crows; and songbirds. The abdim’s stork’s (C. abdimii) movements are even in synchrony with the seasonal movements of grasshoppers, at least in Niger (USAID 1991; Zwarts et al. 2009).
tion issues. Moreover, while children regularly hunted birds with slingshots, none of them were familiar with the system of hunting permits. Together with teachers and curriculum developers, a relevant and meaningful approach needs to be de-veloped to educate youngsters about hunting legislation and the environment, including about birds and their contribution to the quality of people’s lives in the region. Similarly, local context should be considered, including the area’s specif-ic environmental conditions, the occurrence of local events, and the level of hu-man development. For example, after the occurrence of recent floods and (asso-ciated) erosion issues, the trees’ capacity to prevent or limit floods and erosion can be explained to promote the protection and planting of tree seedlings. Fur-ther, conservation actions that are relevant for the inhabitants’ local environment should be communicated, as should those, albeit to a lesser extent, that are rele-vant to the wider environment. Similarly, issues should be addressed that are rel-evant in developed or less-developed areas, according to the local context, in-cluding through understanding the level of reliance on, and the level of interrela-tion with the natural environment.
Inhabitants’ conservation incentives were mainly focused on people’s own or their communities’ interests. Not surprisingly, when livelihoods were under threat, conservation incentives diminished. Conservation should therefore ad-dress the issues of bird pests for crop cultivation. Elliot et al. (2014) have indi-cated that pesticide spraying and the use of explosives as standard practice to control bird-breeding colonies or roosts that threaten crops in Africa have nega-tive side effects that affect non-target species and also the environment. With further refinement and the establishment of proper regulations, using mist nets to control colonies or roosts would seem likely to be a viable alternative to the spraying of pesticides. In addition, any birds caught can be used as food for local people (Elliot et al. 2014).53
Although most of the literature on local environmental and conservation per-ceptions is limited to protected areas (see e.g. Tessema et al. 2010; Infield &
Namara 2001; Gillingham & Lee 1999), most of the world’s biodiversity is not in protected areas but on lands and waters used by people for their livelihoods (Berkes 2013). The research areas selected had no protected status. Creating pro-tected areas is unlikely to be effective for migrant (land) bird conservation as many species are found in relatively low densities across the wider agricultural landscape on land that is owned and managed by rural people who are living in extreme poverty (Adams et al. 2014; Bernd de Bruijn, senior international policy officer at Vogelbescherming Nederland, pers. comm. November 2015). The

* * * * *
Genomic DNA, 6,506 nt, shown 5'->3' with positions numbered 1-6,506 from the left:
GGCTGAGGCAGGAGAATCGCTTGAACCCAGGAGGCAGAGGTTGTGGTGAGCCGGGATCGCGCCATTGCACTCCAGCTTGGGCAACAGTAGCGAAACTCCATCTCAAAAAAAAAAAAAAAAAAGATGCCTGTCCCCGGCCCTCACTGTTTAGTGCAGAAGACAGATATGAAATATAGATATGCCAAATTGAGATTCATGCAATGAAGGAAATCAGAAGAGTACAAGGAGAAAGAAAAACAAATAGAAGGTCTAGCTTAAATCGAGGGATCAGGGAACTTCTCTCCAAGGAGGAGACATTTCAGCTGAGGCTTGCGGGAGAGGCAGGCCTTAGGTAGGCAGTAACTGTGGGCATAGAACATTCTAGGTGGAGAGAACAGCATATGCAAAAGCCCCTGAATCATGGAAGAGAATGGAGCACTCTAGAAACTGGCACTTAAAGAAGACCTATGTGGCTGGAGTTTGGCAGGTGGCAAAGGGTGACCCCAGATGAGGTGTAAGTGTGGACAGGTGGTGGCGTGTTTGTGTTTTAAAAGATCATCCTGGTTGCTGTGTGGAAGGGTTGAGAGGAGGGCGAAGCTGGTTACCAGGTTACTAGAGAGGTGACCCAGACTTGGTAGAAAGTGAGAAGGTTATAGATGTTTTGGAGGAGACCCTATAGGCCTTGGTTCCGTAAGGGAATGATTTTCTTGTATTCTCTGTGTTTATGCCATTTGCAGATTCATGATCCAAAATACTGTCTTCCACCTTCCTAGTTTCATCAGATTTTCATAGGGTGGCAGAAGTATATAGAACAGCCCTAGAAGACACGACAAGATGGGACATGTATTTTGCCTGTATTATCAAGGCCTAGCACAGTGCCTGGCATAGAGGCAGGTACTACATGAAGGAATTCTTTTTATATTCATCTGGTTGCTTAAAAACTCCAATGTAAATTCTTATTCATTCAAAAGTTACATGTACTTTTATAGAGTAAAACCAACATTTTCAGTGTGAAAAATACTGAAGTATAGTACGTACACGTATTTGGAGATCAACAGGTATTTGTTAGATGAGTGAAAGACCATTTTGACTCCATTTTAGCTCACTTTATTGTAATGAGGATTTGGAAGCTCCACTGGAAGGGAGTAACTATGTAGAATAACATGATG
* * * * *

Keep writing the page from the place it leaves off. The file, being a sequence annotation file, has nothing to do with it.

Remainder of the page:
53 However, according to several Sourou inhabitants, small birds are rarely consumed because there is virtually no meat on them. Elliot et al. (2014) indicated that people in some regions are not interested in eating birds such as queleas (Quelea), although at least part of the population in most countries re-gards them as a valuable addition to their diet.
tion of protected areas was suggested by only one interviewee. Instead, promot-ing sustainable land-use practices that contribute to habitat restoration and con-servation as well as better livelihoods for local people would seem more appro-priate (Van den Bergh 2014). This current study has highlighted how poor, rural people are mindful of the crucial relationship between their livelihoods and the natural environment, in which birds play a multitude of roles and local inhabit-ants demonstrate a positive attitude towards (bird) conservation, provided that their own livelihoods are not threatened.
Photos4.13 & 4.14 Awareness raising and education can be valuable conservation tools
To conclude, the lives and livelihoods of the local inhabitants were strongly interrelated with the natural environment, mainly through the environment’s sup-porting and provision services, which were both linked to procuring a livelihood.
Similarly, bird values were often linked with people’s livelihood (activities). In addition, aesthetic value was frequently attributed to birds. Indeed, peoples’ in-centives for bird conservation focused mainly on respondents’ own interests, fol-lowed by aesthetic features. Bird conservation should therefore focus on positive links between bird(s) (conservation) and individual livelihood aspects. Increasing the number of trees is the most important aspect in this regard. This should be stimulated at local (farm) level, or at most at community level, thus linking it to people’s own livelihood. Furthermore, some (of the earlier mentioned) less well known (potential) conservation incentives should be explained and promoted in such a way that people can recognize the actual benefits of conservation. Thus, local inhabitants have to understand that certain conservation measures are in their own interests, and conflicts with wildlife should be addressed. The many aesthetic values, particularly for birds, serve as conservation incentives, which
can be facilitated by communicating and promoting these values. This does not mean, however, that conservation action should be entirely voluntary, and that law enforcement can be neglected. On the contrary, the two concepts are not mu-tually exclusive and both should be pursued. Importantly, the conservation ef-forts should take into consideration local context and individual characteristics, to make them more efficient, effective, and relevant for the targeted population.
When the above aspects are taken into account, bird conservation can positively contribute to local inhabitants’ livelihoods and socio-cultural values, specifically in a way that they themselves value.